With nine distinct ecological regions, the Dominican Republic attracts scuba divers, hikers, spelunkers, birders, and culture hounds.
From December to April, the famed offshore region of the Silver Bank fills with the haunting melody of whale songs, as humpback whales come to calve.
There’s also a wonderful array of scuba diving sites off every coast, including vibrant, fishy reefs, light beam-filled caverns, and a long list of brag-worthy wrecks, both natural and purpose-sunk.
Warm water and generally good visibility make most of the Dominican Republic a year-round destination.
Diving in the Dominican Republic is easy and trouble-free.
There are many dive operators who don’t plan their excursions but wait to find out from the occupants of the boats where they would prefer to go. Underwater environments in the Dominican Republic include mangrove forests, deep wrecks, and a vast reef structure featuring cavernous swim-throughs and extensive coral formations.
Many of the dive sites are suitable for beginners, and many of the island’s resorts offer discovery dives for those who have never blown bubbles before.
However, beginners will feel most comfortable on the southern coast where currents are calmer.
Advanced divers can explore both coasts as well as the deep wrecks and walls.
WHEN TO GO
Diving in the Dominican Republic is fantastic year-round. June to November boasts uncrowded dive sites, whereas December to May is best for humpbacks. On the north coast, summer brings calmer seas and better visibility while winter holds better sea conditions on the south coast. The average temperature across the year is about 25°C/77°F. Summers are hot and humid, while the winter months are cool and breezy. Keep in mind, that June through October is the Caribbean’s hurricane season. Furthermore, on the Caribbean side of the island, water temperature averages 28°C/83°F in summer and 24°C/76°F in winter. On the eastern, Atlantic side, it is just slightly cooler with averages of 27°C/81°F in summer and 24°C/75°F in winter.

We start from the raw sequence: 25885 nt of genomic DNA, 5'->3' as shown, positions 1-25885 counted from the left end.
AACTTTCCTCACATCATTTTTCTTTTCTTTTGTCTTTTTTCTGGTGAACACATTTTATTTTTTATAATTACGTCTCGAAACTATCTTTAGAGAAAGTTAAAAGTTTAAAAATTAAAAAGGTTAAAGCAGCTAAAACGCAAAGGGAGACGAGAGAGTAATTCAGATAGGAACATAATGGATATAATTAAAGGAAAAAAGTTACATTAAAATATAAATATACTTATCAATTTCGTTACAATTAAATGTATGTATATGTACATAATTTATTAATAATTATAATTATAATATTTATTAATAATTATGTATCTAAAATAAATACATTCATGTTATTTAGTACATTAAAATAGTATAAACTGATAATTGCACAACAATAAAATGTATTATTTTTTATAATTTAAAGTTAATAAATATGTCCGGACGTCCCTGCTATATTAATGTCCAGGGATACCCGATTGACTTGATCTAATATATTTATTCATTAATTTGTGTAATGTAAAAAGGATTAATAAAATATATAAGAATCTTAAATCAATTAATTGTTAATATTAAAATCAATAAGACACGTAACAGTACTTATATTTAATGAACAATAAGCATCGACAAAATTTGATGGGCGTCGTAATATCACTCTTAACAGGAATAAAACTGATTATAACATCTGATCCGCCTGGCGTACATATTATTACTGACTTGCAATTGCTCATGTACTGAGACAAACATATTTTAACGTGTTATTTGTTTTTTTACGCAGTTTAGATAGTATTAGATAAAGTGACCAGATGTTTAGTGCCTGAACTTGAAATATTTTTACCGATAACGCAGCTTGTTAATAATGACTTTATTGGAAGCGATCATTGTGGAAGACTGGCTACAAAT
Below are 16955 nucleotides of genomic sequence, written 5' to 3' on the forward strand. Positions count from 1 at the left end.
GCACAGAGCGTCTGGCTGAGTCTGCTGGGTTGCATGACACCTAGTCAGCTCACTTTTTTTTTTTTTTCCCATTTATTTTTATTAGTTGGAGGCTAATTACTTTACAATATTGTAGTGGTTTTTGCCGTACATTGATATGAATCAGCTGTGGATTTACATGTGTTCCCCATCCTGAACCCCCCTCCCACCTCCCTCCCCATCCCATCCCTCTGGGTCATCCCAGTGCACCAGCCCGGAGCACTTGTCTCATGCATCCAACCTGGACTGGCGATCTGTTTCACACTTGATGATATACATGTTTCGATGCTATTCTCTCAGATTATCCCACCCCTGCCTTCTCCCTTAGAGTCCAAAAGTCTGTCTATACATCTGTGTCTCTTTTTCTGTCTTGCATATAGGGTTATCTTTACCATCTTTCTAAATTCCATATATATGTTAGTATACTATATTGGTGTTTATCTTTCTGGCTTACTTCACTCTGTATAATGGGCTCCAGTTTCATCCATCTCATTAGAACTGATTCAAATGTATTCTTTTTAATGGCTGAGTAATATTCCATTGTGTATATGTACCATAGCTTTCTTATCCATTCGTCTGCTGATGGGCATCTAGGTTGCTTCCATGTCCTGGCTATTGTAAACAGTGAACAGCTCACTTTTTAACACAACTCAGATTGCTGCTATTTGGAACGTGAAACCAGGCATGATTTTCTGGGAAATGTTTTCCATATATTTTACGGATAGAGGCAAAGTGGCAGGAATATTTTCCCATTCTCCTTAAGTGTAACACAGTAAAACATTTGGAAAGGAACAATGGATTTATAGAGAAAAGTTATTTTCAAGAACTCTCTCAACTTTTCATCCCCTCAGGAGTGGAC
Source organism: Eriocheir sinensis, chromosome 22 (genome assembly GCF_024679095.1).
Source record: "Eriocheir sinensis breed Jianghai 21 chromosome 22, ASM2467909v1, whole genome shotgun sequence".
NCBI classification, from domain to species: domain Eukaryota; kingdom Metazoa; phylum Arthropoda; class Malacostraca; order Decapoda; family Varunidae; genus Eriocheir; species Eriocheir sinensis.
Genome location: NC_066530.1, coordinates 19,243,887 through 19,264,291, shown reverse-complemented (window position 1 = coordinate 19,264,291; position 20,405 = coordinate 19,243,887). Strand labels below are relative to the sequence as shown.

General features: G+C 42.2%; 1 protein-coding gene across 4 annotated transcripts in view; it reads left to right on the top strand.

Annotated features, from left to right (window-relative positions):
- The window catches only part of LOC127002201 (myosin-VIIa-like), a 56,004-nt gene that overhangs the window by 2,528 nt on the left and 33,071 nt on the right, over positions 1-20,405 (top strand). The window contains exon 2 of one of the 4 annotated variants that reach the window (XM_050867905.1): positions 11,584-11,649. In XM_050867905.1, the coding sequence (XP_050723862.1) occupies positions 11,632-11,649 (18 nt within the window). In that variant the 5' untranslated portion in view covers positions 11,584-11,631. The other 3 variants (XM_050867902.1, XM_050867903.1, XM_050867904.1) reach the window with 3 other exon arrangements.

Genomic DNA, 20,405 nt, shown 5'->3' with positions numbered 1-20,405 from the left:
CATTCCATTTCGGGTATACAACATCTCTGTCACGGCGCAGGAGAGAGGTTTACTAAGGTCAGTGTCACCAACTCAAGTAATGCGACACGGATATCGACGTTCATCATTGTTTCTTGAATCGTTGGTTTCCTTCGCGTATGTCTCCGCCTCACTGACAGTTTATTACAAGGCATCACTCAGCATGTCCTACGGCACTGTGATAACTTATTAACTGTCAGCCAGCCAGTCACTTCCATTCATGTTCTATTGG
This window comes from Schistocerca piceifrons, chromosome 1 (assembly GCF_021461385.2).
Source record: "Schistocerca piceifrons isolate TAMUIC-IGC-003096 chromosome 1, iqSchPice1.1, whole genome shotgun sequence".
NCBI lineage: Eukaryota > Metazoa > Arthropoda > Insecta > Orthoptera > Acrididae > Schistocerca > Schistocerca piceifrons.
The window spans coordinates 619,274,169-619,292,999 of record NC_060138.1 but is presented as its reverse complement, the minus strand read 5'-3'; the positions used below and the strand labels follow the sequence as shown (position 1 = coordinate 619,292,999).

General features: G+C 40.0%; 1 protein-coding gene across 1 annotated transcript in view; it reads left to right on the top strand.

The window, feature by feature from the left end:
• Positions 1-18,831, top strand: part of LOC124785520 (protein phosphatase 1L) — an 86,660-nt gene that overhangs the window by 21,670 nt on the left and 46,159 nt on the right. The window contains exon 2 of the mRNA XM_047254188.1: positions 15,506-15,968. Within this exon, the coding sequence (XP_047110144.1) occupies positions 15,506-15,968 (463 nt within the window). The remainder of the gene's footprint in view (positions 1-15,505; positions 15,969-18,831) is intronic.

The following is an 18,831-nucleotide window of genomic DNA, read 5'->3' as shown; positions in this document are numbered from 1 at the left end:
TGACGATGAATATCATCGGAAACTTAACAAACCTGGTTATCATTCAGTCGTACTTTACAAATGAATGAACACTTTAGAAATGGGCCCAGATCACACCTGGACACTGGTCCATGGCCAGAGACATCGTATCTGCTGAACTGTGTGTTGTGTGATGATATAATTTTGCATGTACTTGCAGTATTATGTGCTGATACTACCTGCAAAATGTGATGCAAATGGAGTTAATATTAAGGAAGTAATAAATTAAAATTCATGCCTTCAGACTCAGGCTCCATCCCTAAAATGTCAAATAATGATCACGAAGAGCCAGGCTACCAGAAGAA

JUNE TO NOVEMBER
The Dominican Republic enjoys a hot and humid climate year-round, although June to November is considered the rainy season. It usually rains once a day, every day but for only short periods of time. However, the summer months bring the calmest seas to the northern coast, meaning this is the best time to dive into this part of the country.
June to November is also hurricane season. If you are planning a trip to the Caribbean during these months, consider taking out travelers’ insurance on the off chance a hurricane forms during your vacation. In recent years, the DR has not sustained a direct hit from a hurricane, but several passes nearby annually.
Air temperatures during the summer months range from 77-85°F (25-30°C) while water temperatures are 79-83°F (26-28°C).
Because June to November is considered the rainy season, this is also the low season in the Dominican Republic.
If you choose to dive in these months, you’re sure to get a great deal on flights and accommodation.
If you enjoy getting the best deals, diving at uncrowded dive sites or wish to visit the northern coast, book your trip from June to November.
DECEMBER TO MAY